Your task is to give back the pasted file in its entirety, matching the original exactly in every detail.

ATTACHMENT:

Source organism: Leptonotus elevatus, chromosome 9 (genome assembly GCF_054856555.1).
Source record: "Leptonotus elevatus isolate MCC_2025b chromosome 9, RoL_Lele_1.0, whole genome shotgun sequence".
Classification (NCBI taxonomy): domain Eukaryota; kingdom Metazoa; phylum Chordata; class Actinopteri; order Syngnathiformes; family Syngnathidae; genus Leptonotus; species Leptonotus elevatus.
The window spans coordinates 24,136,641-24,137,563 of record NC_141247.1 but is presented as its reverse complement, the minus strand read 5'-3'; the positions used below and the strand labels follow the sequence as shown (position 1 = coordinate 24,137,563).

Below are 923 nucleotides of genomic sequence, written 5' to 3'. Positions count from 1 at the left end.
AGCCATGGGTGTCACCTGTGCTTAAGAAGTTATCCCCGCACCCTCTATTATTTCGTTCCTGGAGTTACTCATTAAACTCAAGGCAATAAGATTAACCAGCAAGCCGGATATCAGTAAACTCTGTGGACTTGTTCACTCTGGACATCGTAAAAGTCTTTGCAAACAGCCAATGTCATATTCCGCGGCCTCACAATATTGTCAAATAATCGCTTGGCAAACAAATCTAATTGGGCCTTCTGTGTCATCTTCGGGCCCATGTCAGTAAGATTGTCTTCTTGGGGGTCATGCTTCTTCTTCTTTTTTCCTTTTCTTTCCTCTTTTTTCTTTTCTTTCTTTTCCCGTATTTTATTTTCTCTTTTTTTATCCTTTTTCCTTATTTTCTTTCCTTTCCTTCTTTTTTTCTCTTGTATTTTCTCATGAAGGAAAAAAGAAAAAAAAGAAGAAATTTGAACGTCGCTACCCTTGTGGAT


Source organism: Leptonotus elevatus, chromosome 9 (genome assembly GCF_054856555.1).
Source record: "Leptonotus elevatus isolate MCC_2025b chromosome 9, RoL_Lele_1.0, whole genome shotgun sequence".
Classification (NCBI taxonomy): domain Eukaryota; kingdom Metazoa; phylum Chordata; class Actinopteri; order Syngnathiformes; family Syngnathidae; genus Leptonotus; species Leptonotus elevatus.
The window spans coordinates 24,136,641-24,137,563 of record NC_141247.1 but is presented as its reverse complement, the minus strand read 5'-3'; the positions used below and the strand labels follow the sequence as shown (position 1 = coordinate 24,137,563).

Below are 923 nucleotides of genomic sequence, written 5' to 3'. Positions count from 1 at the left end.
AGCCATGGGTGTCACCTGTGCTTAAGAAGTTATCCCCGCACCCTCTATTATTTCGTTCCTGGAGTTACTCATTAAACTCAAGGCAATAAGATTAACCAGCAAGCCGGATATCAGTAAACTCTGTGGACTTGTTCACTCTGGACATCGTAAAAGTCTTTGCAAACAGCCAATGTCATATTCCGCGGCCTCACAATATTGTCAAATAATCGCTTGGCAAACAAATCTAATTGGGCCTTCTGTGTCATCTTCGGGCCCATGTCAGTAAGATTGTCTTCTTGGGGGTCATGCTTCTTCTTCTTTTTTCCTTTTCTTTCCTCTTTTTTCTTTTCTTTCTTTTCCCGTATTTTATTTTCTCTTTTTTTATCCTTTTTCCTTATTTTCTTTCCTTTCCTTCTTTTTTTCTCTTGTATTTTCTCATGAAGGAAAAAAGAAAAAAAAGAAGAAATTTGAACGTCGCTACCCTTGTGGAT